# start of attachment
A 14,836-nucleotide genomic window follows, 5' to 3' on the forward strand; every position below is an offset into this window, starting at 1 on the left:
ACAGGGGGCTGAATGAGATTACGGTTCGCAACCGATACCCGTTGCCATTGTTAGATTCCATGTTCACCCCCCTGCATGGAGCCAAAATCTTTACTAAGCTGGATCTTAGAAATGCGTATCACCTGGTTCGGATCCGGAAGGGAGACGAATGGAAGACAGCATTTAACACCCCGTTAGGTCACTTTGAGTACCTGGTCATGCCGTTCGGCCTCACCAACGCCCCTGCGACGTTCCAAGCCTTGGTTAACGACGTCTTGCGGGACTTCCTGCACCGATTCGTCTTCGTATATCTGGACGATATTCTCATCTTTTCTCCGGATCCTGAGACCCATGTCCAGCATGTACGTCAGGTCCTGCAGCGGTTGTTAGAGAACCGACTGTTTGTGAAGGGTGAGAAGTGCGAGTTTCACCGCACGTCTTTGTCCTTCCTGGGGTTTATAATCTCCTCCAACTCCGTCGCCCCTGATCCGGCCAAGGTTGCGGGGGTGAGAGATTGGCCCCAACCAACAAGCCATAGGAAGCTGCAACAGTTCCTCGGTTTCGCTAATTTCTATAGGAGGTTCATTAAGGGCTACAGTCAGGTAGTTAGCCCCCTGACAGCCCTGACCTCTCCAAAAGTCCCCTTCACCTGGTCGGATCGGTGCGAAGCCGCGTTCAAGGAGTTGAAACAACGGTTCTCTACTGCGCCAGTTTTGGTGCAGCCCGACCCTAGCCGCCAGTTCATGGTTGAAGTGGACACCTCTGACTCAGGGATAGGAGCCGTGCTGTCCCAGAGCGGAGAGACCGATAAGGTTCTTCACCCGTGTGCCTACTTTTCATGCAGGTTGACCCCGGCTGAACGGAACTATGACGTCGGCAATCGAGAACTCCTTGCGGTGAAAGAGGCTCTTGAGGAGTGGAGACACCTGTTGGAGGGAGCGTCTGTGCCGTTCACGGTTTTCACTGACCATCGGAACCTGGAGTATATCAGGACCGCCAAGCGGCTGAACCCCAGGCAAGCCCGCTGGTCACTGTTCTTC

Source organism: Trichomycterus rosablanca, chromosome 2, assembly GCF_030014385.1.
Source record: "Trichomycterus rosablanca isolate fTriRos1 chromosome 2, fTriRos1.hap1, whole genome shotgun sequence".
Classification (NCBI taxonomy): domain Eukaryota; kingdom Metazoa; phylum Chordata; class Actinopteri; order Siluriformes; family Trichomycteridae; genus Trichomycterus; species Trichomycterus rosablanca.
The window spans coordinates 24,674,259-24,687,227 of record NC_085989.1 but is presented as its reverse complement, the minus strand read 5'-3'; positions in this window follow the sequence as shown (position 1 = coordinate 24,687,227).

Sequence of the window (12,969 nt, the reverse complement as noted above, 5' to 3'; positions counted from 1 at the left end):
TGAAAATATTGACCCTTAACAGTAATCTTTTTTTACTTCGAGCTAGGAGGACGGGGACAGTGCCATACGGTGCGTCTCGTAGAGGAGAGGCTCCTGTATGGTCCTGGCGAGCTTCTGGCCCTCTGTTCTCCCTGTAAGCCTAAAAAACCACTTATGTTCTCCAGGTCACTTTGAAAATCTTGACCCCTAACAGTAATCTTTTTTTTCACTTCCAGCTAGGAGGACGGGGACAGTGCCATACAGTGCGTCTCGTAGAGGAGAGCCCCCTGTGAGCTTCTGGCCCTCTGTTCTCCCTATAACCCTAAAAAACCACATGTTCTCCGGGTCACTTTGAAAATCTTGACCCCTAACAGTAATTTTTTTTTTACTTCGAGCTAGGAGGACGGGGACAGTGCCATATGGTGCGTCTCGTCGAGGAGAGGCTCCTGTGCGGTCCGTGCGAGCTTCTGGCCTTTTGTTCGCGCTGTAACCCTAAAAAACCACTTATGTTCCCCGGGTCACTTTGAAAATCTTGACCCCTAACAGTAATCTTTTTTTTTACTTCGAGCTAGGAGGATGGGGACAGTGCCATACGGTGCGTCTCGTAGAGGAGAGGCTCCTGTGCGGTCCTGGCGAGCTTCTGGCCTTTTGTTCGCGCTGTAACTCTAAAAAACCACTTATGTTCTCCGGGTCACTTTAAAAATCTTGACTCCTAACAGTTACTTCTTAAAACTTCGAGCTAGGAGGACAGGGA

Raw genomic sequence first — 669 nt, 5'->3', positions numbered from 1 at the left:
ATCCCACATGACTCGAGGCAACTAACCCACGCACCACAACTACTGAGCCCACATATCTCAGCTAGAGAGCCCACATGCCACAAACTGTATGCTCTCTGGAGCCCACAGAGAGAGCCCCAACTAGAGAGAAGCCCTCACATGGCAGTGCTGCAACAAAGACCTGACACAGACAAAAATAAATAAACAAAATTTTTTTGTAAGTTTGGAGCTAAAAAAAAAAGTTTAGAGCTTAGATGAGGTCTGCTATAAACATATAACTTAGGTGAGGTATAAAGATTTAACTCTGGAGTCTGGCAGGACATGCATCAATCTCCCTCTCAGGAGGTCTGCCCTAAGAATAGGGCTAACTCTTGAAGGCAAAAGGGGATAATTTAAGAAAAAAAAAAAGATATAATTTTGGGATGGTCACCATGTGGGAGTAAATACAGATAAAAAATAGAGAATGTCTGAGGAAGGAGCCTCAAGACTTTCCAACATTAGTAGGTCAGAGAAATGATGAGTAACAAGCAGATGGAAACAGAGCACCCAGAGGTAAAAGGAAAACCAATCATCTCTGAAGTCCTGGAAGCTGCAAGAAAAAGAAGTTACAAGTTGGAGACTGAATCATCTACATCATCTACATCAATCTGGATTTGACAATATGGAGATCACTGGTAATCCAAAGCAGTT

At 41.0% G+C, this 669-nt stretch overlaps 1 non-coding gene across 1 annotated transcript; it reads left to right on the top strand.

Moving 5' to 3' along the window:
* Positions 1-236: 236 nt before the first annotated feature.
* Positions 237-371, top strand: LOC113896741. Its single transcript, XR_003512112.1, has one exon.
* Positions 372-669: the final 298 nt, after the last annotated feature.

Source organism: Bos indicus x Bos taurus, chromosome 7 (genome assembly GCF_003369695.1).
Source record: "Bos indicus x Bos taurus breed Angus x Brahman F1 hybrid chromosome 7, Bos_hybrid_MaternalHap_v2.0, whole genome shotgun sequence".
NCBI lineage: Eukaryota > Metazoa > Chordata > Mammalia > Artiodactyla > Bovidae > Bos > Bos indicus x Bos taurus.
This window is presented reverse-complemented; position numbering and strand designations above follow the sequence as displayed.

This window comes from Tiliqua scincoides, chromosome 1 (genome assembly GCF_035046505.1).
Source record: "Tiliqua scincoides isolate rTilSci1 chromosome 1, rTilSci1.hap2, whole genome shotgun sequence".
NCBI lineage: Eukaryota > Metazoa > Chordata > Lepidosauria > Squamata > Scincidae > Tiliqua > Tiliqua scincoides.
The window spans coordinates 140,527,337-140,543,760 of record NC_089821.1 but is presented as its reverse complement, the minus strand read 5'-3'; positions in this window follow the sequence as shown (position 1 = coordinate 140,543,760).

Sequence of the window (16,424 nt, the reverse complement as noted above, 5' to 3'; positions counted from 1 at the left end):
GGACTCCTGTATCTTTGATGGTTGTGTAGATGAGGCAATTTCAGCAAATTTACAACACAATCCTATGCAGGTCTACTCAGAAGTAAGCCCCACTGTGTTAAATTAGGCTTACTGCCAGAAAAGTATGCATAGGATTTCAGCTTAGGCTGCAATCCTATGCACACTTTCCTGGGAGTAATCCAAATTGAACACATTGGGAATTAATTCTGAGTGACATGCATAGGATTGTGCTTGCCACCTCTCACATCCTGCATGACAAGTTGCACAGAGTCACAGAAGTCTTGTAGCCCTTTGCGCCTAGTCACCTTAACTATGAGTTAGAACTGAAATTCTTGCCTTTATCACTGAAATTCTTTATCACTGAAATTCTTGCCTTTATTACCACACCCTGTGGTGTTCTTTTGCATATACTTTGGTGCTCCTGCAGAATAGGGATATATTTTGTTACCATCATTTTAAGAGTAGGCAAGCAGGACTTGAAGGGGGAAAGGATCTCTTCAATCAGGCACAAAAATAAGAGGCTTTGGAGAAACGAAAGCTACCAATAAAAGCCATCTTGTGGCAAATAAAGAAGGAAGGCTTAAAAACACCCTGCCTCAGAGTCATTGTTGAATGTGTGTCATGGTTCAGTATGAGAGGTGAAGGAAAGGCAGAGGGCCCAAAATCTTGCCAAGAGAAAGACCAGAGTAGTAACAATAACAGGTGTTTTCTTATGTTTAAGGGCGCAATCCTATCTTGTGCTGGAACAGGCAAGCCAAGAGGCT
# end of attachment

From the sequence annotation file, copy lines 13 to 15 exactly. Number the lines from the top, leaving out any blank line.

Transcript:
* Positions 1-236: 236 nt before the first annotated feature.
* Positions 237-371, top strand: LOC113896741. Its single transcript, XR_003512112.1, has one exon.
* Positions 372-669: the final 298 nt, after the last annotated feature.